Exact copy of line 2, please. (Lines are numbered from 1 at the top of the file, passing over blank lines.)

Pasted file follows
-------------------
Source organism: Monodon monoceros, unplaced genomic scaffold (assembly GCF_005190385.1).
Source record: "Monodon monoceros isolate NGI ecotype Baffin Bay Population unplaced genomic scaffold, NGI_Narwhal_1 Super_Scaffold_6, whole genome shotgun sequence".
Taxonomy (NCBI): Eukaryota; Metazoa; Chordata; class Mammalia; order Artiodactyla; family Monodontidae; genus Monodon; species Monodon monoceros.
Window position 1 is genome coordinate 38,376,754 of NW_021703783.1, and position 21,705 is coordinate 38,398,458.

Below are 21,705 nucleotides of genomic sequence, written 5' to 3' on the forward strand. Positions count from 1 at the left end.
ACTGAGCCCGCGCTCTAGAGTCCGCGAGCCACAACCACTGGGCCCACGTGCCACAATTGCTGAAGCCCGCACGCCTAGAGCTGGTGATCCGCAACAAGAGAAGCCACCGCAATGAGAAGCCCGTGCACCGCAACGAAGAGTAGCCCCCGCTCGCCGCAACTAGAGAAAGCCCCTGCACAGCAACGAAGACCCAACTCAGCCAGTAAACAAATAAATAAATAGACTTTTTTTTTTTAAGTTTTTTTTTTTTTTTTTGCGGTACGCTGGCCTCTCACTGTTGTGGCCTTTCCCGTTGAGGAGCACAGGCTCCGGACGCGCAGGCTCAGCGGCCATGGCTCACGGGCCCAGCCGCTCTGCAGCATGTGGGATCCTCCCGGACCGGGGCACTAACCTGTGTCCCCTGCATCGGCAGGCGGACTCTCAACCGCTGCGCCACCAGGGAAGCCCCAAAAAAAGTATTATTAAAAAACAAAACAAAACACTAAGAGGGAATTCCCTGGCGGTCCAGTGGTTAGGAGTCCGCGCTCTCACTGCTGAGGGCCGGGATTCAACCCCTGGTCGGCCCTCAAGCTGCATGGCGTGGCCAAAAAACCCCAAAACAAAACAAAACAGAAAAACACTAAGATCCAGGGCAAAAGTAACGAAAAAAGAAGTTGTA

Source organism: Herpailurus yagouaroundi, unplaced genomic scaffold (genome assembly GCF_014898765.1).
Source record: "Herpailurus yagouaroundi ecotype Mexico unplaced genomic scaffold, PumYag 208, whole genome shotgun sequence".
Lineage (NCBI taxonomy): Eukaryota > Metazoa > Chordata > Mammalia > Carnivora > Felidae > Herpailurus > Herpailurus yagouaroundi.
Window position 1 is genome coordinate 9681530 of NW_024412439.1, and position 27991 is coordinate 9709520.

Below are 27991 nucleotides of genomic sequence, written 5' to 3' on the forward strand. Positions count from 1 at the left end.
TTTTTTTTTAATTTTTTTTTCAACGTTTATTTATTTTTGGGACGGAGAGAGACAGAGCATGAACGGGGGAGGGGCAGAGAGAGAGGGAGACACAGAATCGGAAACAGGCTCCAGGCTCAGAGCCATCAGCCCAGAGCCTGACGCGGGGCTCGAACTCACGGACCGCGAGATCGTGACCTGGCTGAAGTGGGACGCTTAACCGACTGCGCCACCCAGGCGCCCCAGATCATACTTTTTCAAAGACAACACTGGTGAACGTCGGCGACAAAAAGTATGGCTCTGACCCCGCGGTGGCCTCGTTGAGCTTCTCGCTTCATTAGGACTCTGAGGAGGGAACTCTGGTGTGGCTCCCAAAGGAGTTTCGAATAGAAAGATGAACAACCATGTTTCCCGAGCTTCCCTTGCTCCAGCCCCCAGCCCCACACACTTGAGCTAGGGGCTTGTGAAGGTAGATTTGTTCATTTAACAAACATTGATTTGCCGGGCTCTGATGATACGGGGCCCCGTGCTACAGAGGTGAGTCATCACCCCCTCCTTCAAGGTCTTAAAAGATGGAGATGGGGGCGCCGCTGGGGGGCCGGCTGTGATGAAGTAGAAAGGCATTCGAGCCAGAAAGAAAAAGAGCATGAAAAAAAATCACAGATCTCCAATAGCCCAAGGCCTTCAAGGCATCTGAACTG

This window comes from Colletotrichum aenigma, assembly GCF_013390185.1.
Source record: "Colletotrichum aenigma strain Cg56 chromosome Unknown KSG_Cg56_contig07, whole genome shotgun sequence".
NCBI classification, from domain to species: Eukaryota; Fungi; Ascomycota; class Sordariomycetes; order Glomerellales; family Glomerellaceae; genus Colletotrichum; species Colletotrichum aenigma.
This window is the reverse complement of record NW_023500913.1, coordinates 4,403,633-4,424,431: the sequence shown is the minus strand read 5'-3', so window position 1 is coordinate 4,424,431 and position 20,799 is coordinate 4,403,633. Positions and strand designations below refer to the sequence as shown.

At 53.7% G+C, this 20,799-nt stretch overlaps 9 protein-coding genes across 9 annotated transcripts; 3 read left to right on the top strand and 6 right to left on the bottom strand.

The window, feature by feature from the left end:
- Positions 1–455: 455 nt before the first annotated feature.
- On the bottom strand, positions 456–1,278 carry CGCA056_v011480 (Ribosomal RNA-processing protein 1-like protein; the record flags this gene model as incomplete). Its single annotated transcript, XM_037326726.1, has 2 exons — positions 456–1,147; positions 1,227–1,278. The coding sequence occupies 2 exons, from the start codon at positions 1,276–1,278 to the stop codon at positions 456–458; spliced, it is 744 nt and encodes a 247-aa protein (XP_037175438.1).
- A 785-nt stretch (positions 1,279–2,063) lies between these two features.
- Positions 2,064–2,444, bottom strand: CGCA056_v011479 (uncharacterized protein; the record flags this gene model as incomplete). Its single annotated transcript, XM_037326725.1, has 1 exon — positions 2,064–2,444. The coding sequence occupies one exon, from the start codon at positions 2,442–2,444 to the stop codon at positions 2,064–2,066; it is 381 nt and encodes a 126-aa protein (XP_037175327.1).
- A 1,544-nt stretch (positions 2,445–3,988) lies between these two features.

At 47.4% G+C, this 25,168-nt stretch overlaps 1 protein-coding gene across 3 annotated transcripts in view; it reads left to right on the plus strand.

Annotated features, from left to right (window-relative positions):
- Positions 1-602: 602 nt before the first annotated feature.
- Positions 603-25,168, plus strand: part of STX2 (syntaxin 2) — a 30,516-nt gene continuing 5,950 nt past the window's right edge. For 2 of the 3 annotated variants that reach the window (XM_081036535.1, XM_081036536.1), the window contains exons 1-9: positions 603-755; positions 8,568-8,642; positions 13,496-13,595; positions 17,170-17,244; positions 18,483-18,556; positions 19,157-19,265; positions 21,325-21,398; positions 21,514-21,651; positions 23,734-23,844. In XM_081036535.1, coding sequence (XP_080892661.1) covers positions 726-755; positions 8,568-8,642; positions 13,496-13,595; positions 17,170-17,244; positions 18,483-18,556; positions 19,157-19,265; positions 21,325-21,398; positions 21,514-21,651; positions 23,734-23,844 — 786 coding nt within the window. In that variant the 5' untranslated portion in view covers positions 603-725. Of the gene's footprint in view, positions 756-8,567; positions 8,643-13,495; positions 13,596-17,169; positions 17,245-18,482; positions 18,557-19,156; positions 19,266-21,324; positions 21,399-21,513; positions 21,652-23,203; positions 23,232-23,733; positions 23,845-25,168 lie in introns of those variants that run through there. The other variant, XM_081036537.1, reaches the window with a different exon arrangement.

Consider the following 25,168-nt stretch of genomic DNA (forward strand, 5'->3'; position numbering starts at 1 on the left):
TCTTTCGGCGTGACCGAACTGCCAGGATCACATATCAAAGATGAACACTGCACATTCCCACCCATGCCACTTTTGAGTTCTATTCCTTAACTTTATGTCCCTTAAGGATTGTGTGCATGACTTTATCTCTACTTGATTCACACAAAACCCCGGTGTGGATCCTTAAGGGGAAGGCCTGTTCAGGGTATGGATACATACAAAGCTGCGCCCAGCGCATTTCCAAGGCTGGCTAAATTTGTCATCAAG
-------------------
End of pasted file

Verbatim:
Source record: "Monodon monoceros isolate NGI ecotype Baffin Bay Population unplaced genomic scaffold, NGI_Narwhal_1 Super_Scaffold_6, whole genome shotgun sequence".